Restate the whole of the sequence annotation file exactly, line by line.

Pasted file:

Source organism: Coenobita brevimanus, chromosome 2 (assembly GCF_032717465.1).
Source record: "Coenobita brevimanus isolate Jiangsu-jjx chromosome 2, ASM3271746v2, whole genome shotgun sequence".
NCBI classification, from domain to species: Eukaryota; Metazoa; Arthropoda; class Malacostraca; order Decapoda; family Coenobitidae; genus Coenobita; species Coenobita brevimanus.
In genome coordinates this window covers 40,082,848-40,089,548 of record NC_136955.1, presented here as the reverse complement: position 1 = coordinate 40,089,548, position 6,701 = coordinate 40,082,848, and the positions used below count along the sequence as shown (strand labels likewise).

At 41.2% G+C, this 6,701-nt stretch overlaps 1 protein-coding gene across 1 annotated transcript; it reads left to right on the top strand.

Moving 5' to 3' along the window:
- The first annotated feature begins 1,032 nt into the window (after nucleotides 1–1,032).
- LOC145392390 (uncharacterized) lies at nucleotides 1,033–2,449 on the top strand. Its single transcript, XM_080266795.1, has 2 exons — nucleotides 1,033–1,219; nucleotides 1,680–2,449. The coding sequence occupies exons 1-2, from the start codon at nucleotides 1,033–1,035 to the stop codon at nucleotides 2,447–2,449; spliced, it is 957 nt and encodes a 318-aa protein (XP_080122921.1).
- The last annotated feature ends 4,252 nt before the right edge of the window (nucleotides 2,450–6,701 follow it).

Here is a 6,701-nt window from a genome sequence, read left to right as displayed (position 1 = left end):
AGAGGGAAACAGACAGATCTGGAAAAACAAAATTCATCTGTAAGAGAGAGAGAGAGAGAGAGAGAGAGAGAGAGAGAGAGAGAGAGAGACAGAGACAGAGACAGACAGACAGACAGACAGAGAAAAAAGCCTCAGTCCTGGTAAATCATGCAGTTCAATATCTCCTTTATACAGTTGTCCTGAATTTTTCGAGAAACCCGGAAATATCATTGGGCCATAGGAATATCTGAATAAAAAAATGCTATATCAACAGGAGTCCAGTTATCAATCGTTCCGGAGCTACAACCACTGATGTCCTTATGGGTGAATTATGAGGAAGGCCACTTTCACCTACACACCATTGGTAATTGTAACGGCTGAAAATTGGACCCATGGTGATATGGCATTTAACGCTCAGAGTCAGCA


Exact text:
Source organism: Coenobita brevimanus, chromosome 2 (assembly GCF_032717465.1).
Source record: "Coenobita brevimanus isolate Jiangsu-jjx chromosome 2, ASM3271746v2, whole genome shotgun sequence".
NCBI classification, from domain to species: Eukaryota; Metazoa; Arthropoda; class Malacostraca; order Decapoda; family Coenobitidae; genus Coenobita; species Coenobita brevimanus.
In genome coordinates this window covers 40,082,848-40,089,548 of record NC_136955.1, presented here as the reverse complement: position 1 = coordinate 40,089,548, position 6,701 = coordinate 40,082,848, and the positions used below count along the sequence as shown (strand labels likewise).

At 41.2% G+C, this 6,701-nt stretch overlaps 1 protein-coding gene across 1 annotated transcript; it reads left to right on the top strand.

Moving 5' to 3' along the window:
- The first annotated feature begins 1,032 nt into the window (after nucleotides 1–1,032).
- LOC145392390 (uncharacterized) lies at nucleotides 1,033–2,449 on the top strand. Its single transcript, XM_080266795.1, has 2 exons — nucleotides 1,033–1,219; nucleotides 1,680–2,449. The coding sequence occupies exons 1-2, from the start codon at nucleotides 1,033–1,035 to the stop codon at nucleotides 2,447–2,449; spliced, it is 957 nt and encodes a 318-aa protein (XP_080122921.1).
- The last annotated feature ends 4,252 nt before the right edge of the window (nucleotides 2,450–6,701 follow it).

Here is a 6,701-nt window from a genome sequence, read left to right as displayed (position 1 = left end):
AGAGGGAAACAGACAGATCTGGAAAAACAAAATTCATCTGTAAGAGAGAGAGAGAGAGAGAGAGAGAGAGAGAGAGAGAGAGAGAGAGACAGAGACAGAGACAGACAGACAGACAGACAGAGAAAAAAGCCTCAGTCCTGGTAAATCATGCAGTTCAATATCTCCTTTATACAGTTGTCCTGAATTTTTCGAGAAACCCGGAAATATCATTGGGCCATAGGAATATCTGAATAAAAAAATGCTATATCAACAGGAGTCCAGTTATCAATCGTTCCGGAGCTACAACCACTGATGTCCTTATGGGTGAATTATGAGGAAGGCCACTTTCACCTACACACCATTGGTAATTGTAACGGCTGAAAATTGGACCCATGGTGATATGGCATTTAACGCTCAGAGTCAGCA